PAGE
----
The Queen's Speech 2015: 30 hours of childcare and powers to improve schools

Wednesday, May 27, 2015

The Queen has reiterated the Government’s commitment to extending free childcare and improving ‘failing’ schools.

Speaking this morning at the state opening or parliament, she outlined the Government’s plans to help working people by doubling the provision of free childcare from 15 to 30 hours a week for three- and four-year-olds.

The offer, being introduced in 2017, will be available only to families where all parents work.

The Queen also announced that legislation will be brought forward to give the Government new powers to intervene in schools that are ‘failing’ or ‘coasting’, and speed up the process of turning them into academies.

Currently, schools that are rated inadequate by Ofsted are usually converted into academies, however, this can take some time.

Within her speech, the Queen also announced measures to speed up the adoption process, along with expanding the Government’s Troubled Families programme.

As well as this, details of the Government's employment and welfare benefits Bill were revealed. The purpose of the Bill is to deliver on the Government's commitment to freeze the main rates of a number of working-age benefits, tax credits and child benefit, as well as reducing the level of the benefit cap.

The Bill also includes statutory duties to report annually on progress against meeting the target of three million new apprenticeships.

Matthew Reed, chief executive of The Children’s Society, said, 'More than three million children already live in poverty and after years of real terms cuts, further freezes to working age benefits, tax credits and child benefit will only make things worse. It is a scandal that by 2020 it looks likely that millions of children will still live in poverty in one of the richest countries in the world.
'Extending the benefit cap to thousands more families with children – many of whom are working or trying their best to find work, or are full-time single parents of young children – will barely make a dent in the deficit but will lead to more children slipping deeper into poverty. If this proposal becomes law, after paying housing costs a couple with four or more children could be left with just £3 per day for each child to cover all of their household needs, including food, clothes, transport and utilities.'

Sector reaction

Charities Contact a Family, Every Disabled Child Matters and the Family and Childcare Trust warned that the childcare offer for three- and four-year-olds does not address the lack of availability of childcare for disabled children.

Amanda Batten, chief executive of Contact a Family, said, ‘We want fair play for families of disabled children when it comes to getting back to work and enjoying careers. Our concern is that the childcare offer as it stands will continue to disadvantage mums with disabled children hoping to return to work or increase their hours.

‘We urge the Government to ensure local authorities have sufficient funds available to make the childcare offer work for disabled children in the same way it does for other children and families. This will ensure fairer access to work choices for mums with disabled children and give disabled pre-schoolers the same early education opportunities as other youngsters.’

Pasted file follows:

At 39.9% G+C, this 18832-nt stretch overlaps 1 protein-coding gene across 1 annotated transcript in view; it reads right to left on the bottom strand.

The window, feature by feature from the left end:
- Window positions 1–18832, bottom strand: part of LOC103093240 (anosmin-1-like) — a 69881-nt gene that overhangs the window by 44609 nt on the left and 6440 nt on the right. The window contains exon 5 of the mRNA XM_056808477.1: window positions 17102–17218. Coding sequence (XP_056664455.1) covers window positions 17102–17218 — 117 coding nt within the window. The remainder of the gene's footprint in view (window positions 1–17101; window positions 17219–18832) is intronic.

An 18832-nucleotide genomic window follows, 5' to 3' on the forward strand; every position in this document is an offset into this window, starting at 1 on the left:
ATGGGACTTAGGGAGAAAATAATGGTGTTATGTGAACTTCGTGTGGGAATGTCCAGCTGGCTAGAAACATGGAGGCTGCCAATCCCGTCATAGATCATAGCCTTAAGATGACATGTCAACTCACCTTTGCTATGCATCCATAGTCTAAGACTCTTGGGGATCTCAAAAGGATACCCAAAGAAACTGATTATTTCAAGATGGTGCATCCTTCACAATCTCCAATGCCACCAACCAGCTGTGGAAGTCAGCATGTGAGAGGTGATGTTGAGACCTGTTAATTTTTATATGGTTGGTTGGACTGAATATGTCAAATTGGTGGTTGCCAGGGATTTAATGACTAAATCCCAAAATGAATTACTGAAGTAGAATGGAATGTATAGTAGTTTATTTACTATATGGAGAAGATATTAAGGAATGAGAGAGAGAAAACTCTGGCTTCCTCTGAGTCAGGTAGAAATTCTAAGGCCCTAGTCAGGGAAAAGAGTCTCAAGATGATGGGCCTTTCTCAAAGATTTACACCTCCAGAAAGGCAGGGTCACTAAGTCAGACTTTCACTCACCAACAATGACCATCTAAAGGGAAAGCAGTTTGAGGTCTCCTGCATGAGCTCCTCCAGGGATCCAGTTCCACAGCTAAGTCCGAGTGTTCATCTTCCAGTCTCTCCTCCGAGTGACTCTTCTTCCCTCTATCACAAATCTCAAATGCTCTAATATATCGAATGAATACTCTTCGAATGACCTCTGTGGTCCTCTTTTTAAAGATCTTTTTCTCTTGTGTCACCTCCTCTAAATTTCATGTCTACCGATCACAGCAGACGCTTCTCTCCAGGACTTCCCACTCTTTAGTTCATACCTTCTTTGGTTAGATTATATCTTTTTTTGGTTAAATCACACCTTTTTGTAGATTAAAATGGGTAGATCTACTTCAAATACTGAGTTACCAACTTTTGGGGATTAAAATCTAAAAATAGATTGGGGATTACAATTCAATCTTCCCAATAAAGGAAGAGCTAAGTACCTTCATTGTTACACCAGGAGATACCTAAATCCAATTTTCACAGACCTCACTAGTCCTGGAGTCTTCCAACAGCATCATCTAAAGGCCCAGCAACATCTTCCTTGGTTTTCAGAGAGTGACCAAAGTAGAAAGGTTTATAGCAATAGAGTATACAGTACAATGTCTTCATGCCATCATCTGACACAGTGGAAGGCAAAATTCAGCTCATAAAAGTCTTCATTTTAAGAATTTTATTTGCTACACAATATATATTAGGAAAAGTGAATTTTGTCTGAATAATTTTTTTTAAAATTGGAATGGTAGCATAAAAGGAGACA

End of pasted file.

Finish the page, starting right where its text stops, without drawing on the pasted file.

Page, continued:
The Pre-School Learning Alliance, National Day Nurseries Association and the Professional Association for Childcare and Early Years welcomed the introduction of 30 hours of childcare, they reiterated that the offer needs to be properly funded.

Neil Leitch, chief executive of the Pre-School Learning Alliance, said, ‘While plans to improve the availability of childcare are of course positive in theory, as it stands, they unfortunately remain unlikely to succeed in practice as, to date, the government has done very little to address concerns that the free childcare scheme is severely underfunded.

‘Extending the free childcare offer without first addressing these funding gaps will only exacerbate this problem further.'

Purnima Tanuku, chief executive of the National Day Nurseries Association (NDNA), said, ‘NDNA is looking forward to working closely with the Government and the childcare sector to meet the challenges that this expansion will bring and offer practical, workable solutions.

‘It is incredibly important that nursery providers are funded properly to make these plans sustainable.’

Liz Bayram, chief executive of PACEY, said, 'Extending the free entitlement will only address the fundamental problems caused by under investment in childcare if the real cost of free entitlement delivery is covered for childcare settings.

'It’s no secret that many childcare professionals continue to struggle with cuts in local authority funding for free early education places, as well as reduced support and training from their local authority. Without a guarantee of further investment, providers will increasingly fight to deliver the high quality service that children deserve, and be deterred from growing their businesses to provide these extra places.'

Their comments were echoed by Voice, the union for education professionals.

General secretary Deborah Lawson said, 'While we welcome the Government’s aspirations for world-class education and childcare, we believe that it is failing to address the twin crises of funding and recruitment facing education and childcare.

‘Without recruiting and retaining high quality teachers, headteachers, support staff and childcare professionals, schools, colleges and nurseries cannot deliver what is asked of them.

‘Increasing free childcare may sound like good news for parents, but nurseries need to retain and recruit motivated qualified staff to provide that childcare.’



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